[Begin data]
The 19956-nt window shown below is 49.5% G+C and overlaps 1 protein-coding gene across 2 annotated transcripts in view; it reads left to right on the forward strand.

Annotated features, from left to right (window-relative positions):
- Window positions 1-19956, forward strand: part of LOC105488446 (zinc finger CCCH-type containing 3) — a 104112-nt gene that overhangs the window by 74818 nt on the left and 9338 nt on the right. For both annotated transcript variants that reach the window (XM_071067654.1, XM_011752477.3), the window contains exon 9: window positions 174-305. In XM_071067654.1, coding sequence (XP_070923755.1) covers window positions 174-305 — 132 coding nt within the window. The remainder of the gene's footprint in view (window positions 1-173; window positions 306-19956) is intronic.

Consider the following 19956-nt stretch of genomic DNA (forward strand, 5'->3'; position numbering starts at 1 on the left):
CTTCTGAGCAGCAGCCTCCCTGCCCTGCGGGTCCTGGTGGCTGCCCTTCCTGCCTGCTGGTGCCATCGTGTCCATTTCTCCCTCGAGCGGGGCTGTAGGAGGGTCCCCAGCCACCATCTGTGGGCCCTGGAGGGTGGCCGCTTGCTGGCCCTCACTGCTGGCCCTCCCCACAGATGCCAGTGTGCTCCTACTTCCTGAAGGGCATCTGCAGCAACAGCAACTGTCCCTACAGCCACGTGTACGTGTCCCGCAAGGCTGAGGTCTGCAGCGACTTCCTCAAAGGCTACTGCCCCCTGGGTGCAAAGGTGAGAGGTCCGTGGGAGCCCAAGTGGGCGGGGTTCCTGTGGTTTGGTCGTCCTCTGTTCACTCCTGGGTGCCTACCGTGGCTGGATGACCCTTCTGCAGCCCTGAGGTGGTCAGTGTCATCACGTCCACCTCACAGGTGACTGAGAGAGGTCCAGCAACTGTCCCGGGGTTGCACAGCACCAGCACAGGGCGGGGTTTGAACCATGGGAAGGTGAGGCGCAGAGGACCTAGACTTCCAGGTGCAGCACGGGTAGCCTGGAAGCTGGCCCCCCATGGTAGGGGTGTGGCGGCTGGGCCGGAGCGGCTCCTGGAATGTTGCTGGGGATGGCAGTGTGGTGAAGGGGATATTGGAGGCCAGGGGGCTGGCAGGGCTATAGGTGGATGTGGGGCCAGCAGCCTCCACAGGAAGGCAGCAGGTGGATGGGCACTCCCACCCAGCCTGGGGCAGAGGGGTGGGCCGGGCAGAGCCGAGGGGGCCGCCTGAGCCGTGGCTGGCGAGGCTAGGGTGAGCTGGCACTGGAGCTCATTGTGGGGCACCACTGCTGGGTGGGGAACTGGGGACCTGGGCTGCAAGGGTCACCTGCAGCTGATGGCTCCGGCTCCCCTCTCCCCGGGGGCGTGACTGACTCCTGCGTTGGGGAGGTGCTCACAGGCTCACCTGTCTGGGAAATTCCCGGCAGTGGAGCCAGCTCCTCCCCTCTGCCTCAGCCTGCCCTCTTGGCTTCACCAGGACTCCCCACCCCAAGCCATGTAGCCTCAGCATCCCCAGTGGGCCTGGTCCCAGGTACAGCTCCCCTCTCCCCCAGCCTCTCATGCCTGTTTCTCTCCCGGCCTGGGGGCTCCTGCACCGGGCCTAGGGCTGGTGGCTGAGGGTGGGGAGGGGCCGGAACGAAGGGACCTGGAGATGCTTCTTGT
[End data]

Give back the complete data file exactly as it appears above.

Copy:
The 19956-nt window shown below is 49.5% G+C and overlaps 1 protein-coding gene across 2 annotated transcripts in view; it reads left to right on the forward strand.

Annotated features, from left to right (window-relative positions):
- Window positions 1-19956, forward strand: part of LOC105488446 (zinc finger CCCH-type containing 3) — a 104112-nt gene that overhangs the window by 74818 nt on the left and 9338 nt on the right. For both annotated transcript variants that reach the window (XM_071067654.1, XM_011752477.3), the window contains exon 9: window positions 174-305. In XM_071067654.1, coding sequence (XP_070923755.1) covers window positions 174-305 — 132 coding nt within the window. The remainder of the gene's footprint in view (window positions 1-173; window positions 306-19956) is intronic.

Consider the following 19956-nt stretch of genomic DNA (forward strand, 5'->3'; position numbering starts at 1 on the left):
CTTCTGAGCAGCAGCCTCCCTGCCCTGCGGGTCCTGGTGGCTGCCCTTCCTGCCTGCTGGTGCCATCGTGTCCATTTCTCCCTCGAGCGGGGCTGTAGGAGGGTCCCCAGCCACCATCTGTGGGCCCTGGAGGGTGGCCGCTTGCTGGCCCTCACTGCTGGCCCTCCCCACAGATGCCAGTGTGCTCCTACTTCCTGAAGGGCATCTGCAGCAACAGCAACTGTCCCTACAGCCACGTGTACGTGTCCCGCAAGGCTGAGGTCTGCAGCGACTTCCTCAAAGGCTACTGCCCCCTGGGTGCAAAGGTGAGAGGTCCGTGGGAGCCCAAGTGGGCGGGGTTCCTGTGGTTTGGTCGTCCTCTGTTCACTCCTGGGTGCCTACCGTGGCTGGATGACCCTTCTGCAGCCCTGAGGTGGTCAGTGTCATCACGTCCACCTCACAGGTGACTGAGAGAGGTCCAGCAACTGTCCCGGGGTTGCACAGCACCAGCACAGGGCGGGGTTTGAACCATGGGAAGGTGAGGCGCAGAGGACCTAGACTTCCAGGTGCAGCACGGGTAGCCTGGAAGCTGGCCCCCCATGGTAGGGGTGTGGCGGCTGGGCCGGAGCGGCTCCTGGAATGTTGCTGGGGATGGCAGTGTGGTGAAGGGGATATTGGAGGCCAGGGGGCTGGCAGGGCTATAGGTGGATGTGGGGCCAGCAGCCTCCACAGGAAGGCAGCAGGTGGATGGGCACTCCCACCCAGCCTGGGGCAGAGGGGTGGGCCGGGCAGAGCCGAGGGGGCCGCCTGAGCCGTGGCTGGCGAGGCTAGGGTGAGCTGGCACTGGAGCTCATTGTGGGGCACCACTGCTGGGTGGGGAACTGGGGACCTGGGCTGCAAGGGTCACCTGCAGCTGATGGCTCCGGCTCCCCTCTCCCCGGGGGCGTGACTGACTCCTGCGTTGGGGAGGTGCTCACAGGCTCACCTGTCTGGGAAATTCCCGGCAGTGGAGCCAGCTCCTCCCCTCTGCCTCAGCCTGCCCTCTTGGCTTCACCAGGACTCCCCACCCCAAGCCATGTAGCCTCAGCATCCCCAGTGGGCCTGGTCCCAGGTACAGCTCCCCTCTCCCCCAGCCTCTCATGCCTGTTTCTCTCCCGGCCTGGGGGCTCCTGCACCGGGCCTAGGGCTGGTGGCTGAGGGTGGGGAGGGGCCGGAACGAAGGGACCTGGAGATGCTTCTTGT